The best part about the 2018 Bill Farrell Memorial/NYAC Open this coming Friday is its place on the Senior schedule. It’s like an early-spring segue into the most important time of the year domestically, as the US Open/Junior World Team Trials will only be a few weeks away following this weekend, and then roundabout two months after that the Senior Trials will come screeching into view. Not bad.
Of course, it goes both ways. The scheduling of the Farrell hasn’t been wonderful for all wrestlers, particularly the US Greco athletes who up to now were only able to get matches in at the Dave Schultz Memorial back in November. Not everyone makes it overseas. The Schultz and the Bill Farrell Memorial essentially swapped dates this season, which by itself wouldn’t have been a big deal. But with the Senior Nationals being held in April for the first time in three years, a chasm was created for athletes whose funding/availability normally precludes them from traveling. Them’s the breaks.
But it’s all going to be okay because the Farrell can now serve as a transitional tournament. For competitors who have been able to stay reasonably active (and otherwise), the event will provide a nice testing ground ahead of the Open (or any one of the three Trials — Junior, Senior, and U23). Plus, it will also be useful as a primer for fans who are beginning to break out of the folkstyle haze and into the international styles.
5PM NYAC Plans
We’ll be releasing a brisk preview of competitors to look out for later in the week and then providing live coverage from the event on Friday. Fans who would like to check out the action as it’s happening can do so easily on FLO. Additional follow-ups on our end will be made available throughout Easter weekend.
Unfortunately, there were no US medals over the weekend at Bulgaria’s famed Petrov Cup, making it the first Senior overseas event (not counting the Worlds) since the 2016 Golden Grand Prix where that’s happened. Mike Fuenffinger (60 kg, Army/WCAP) rebounded from a tech loss at the hands of 2017 World Champion Kenichiro Fumita (JPN) to win his repechage bout in impressive fashion, but ran into trouble opposite youthful Bulgarian buzzsaw Ivo Iliev in the battle for bronze. As noted previously, Fuenffinger was the only American who advanced to a medal match at the tournament.
Ryan Mango (63 kg, Army/WCAP) put together an entertaining performance against Dato Chkhartishvili (GEO) in his first match on Friday. Both athletes had their moments on and off, though Mango never really seemed like he wasn’t in control. With the score knotted at 8-8 in the second and criteria a factor, Mango locked head-and-arm on the feet and tossed Chkhartishvili to his back for the pin.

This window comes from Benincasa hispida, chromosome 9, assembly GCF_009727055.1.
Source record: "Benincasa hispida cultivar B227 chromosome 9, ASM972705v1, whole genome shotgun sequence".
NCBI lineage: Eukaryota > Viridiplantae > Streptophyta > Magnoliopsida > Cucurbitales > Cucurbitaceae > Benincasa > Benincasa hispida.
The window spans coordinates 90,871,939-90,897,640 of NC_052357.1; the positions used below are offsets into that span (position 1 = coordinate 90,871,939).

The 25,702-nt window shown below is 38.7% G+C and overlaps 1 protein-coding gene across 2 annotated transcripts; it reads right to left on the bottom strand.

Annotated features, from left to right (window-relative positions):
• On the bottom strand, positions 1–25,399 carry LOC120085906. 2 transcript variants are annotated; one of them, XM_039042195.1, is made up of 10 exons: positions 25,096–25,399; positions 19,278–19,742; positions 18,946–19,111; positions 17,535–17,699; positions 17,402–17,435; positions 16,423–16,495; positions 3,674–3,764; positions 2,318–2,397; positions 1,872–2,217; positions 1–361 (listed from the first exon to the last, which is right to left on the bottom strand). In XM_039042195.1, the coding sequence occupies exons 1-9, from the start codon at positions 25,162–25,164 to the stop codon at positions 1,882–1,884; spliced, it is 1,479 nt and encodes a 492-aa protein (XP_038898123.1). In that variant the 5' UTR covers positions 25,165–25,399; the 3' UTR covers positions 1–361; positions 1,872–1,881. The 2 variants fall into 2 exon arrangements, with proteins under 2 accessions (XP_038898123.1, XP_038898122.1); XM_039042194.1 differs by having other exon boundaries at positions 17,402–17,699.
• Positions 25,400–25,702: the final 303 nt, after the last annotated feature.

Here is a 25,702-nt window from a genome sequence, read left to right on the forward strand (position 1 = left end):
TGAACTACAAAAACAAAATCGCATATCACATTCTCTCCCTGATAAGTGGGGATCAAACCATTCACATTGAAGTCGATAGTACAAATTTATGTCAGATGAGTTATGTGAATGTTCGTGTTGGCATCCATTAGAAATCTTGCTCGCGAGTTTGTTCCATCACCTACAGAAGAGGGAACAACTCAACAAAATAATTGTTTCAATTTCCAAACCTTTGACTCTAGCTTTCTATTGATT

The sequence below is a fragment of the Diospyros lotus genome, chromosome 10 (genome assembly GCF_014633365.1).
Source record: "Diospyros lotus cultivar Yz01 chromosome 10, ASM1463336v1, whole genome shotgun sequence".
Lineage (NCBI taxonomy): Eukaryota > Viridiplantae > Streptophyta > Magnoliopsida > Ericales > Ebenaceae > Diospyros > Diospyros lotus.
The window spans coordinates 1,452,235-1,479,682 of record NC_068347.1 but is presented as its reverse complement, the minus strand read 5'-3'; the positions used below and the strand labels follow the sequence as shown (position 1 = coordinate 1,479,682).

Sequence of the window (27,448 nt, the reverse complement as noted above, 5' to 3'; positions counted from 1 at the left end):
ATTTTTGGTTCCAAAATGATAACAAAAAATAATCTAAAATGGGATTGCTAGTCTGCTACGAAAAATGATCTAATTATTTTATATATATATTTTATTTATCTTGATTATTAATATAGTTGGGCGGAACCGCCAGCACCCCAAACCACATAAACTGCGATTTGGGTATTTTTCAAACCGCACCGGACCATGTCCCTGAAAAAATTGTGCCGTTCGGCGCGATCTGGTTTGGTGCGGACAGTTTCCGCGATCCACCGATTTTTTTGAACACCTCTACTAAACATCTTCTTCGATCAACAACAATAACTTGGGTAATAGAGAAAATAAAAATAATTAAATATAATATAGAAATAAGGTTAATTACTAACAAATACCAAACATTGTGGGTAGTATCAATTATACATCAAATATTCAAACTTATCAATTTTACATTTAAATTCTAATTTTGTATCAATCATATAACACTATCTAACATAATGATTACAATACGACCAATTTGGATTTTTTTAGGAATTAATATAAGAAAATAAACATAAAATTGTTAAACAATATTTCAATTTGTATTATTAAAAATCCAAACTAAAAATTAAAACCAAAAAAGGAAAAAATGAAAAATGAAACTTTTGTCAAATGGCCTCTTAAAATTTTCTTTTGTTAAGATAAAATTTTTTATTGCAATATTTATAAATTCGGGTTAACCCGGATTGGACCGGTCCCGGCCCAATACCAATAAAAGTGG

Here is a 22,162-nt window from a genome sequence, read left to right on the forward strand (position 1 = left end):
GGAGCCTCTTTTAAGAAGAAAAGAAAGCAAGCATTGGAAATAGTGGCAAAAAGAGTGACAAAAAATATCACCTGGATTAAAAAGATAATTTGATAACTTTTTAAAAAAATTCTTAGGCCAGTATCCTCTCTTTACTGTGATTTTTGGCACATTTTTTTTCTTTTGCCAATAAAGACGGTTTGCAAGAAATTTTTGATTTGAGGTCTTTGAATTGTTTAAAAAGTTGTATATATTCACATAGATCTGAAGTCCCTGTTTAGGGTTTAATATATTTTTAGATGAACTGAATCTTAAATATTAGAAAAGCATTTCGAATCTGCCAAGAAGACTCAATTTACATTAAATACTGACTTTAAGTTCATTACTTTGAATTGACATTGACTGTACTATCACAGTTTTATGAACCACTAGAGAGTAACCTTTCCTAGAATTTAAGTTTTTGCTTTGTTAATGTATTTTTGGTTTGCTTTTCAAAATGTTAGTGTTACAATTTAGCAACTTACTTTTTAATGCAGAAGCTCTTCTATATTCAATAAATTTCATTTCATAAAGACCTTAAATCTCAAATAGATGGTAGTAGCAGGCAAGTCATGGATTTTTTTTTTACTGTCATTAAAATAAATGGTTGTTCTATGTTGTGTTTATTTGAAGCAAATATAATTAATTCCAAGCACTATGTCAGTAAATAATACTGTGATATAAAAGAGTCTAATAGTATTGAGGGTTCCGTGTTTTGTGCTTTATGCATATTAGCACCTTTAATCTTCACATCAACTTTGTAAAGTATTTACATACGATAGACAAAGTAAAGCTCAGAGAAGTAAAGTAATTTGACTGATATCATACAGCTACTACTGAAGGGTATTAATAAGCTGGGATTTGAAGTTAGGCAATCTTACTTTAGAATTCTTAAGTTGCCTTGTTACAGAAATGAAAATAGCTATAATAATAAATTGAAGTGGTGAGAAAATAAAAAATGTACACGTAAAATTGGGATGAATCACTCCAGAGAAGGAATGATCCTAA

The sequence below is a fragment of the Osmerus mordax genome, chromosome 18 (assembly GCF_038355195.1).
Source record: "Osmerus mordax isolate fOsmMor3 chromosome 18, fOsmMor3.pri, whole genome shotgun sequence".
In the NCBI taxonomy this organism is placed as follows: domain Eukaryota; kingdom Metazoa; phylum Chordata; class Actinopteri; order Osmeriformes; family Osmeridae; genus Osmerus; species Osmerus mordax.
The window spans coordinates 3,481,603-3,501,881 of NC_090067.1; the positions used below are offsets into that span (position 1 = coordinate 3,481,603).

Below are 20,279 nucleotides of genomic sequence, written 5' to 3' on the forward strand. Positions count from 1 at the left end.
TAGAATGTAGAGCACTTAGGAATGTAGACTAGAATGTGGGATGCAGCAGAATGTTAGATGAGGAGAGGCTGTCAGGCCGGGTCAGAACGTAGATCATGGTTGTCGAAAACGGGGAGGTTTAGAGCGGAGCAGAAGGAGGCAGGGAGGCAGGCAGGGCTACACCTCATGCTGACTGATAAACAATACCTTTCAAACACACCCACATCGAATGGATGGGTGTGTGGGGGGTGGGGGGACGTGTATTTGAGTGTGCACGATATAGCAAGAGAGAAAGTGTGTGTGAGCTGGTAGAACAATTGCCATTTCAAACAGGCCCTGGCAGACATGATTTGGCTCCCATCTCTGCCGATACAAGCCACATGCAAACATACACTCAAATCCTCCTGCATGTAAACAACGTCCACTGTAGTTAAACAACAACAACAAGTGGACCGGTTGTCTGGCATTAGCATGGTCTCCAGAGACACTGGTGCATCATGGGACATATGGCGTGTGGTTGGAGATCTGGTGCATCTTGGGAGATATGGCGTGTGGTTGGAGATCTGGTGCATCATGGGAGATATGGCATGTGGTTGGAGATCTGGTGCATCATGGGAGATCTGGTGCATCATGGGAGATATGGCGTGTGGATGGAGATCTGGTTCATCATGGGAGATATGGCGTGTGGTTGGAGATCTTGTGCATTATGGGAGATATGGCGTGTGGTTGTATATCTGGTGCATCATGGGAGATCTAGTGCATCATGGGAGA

His next bout was much more compelling. Mango originally faced Shinobu Ota (JPN) at the 2016 Hungarian Grand Prix in what was an 11-7 win for the eventual Rio silver medalist. On Friday, the score was different but the result was the same. Mango was called for the first passivity/par terre of the bout and Ota seized all of the momentum from there, racking up six additional points and a 7-0 lead. An inverted arm throw netted four more for Ota soon after, although Mango was able to scramble his way into a pair of points during the sequence. Nevertheless, the match was over and Mango’s run at the Petrov came to an end a little while later when Ota was bombed by Nikolay Vichev (BUL) in the semis.
Reigning World Team member Patrick Smith (72 kg, Minnesota Storm) didn’t look like his usual self during a 9-0 loss to eventual runner-up Evrik Nikogosyan (FRA) on Thursday and his repechage tussle with Tomohiro Inoue (JPN) the next morning wasn’t any more “normal.” Smith was put down first, Inoue gutted three times, and then a passive in the second ended it altogether at 8-0. Fellow 2017 World Teamer Ildar Hafizov (Army/WCAP) dropped his only bout of the tournament via tech to Uyar Ahmet (TUR).
The importance of Signing Day
On Saturday, Alston Nutter (63 kg) and Benji Peak (60 kg) signed their papers to officially enter Northern Michigan University as college students next fall. There was a table set up inside of Combat Wrestling Club, 2018 Cadet World Team coach Lucas Steldt’s academy. US National Team head coach Matt Lindland was there, as was NMU assistant Andy Bisek. Steldt coached both wrestlers previously, so it was a big moment for him. Also in attendance were friends and family. Photos were taken, words, said.
USA Greco-Roman doesn’t do this enough. Last year, Britton Holmes‘s (67 kg) signing got a little bit of attention and kind of made news in other places. But along with Holmes was a collection of other signees with legitimate ability, such as Riley Briggs (67 kg), who just won the Austrian Open a few weeks back.
The point is, it’s up the Greco community to ensure that when athletes commit to this sport at the next level, people are made aware. High school folkstyle wrestlers will soon be announcing where they intend to go to college and it’ll all be gobbled up and digested in relative glee. But it’s not exactly news. A talented folkstyler declaring that they will be attending some school, whichever one it is, is not startling information, nor is it a meaningful gesture towards advancing the Olympic movement in this country. Then again, that ship seems to have sailed for many around these parts a long time ago.
It’s up to us. If someone is Going Greco, whether that is at NMU, Williams Baptist, the Olympic Training Center, or somewhere else wherever else, it is significant and deserves to be treated accordingly. It’s what made Saturday special and it is also why Greco-Roman in this country finally has leaders in place who understand just how vital the concept of full-time commitment really is.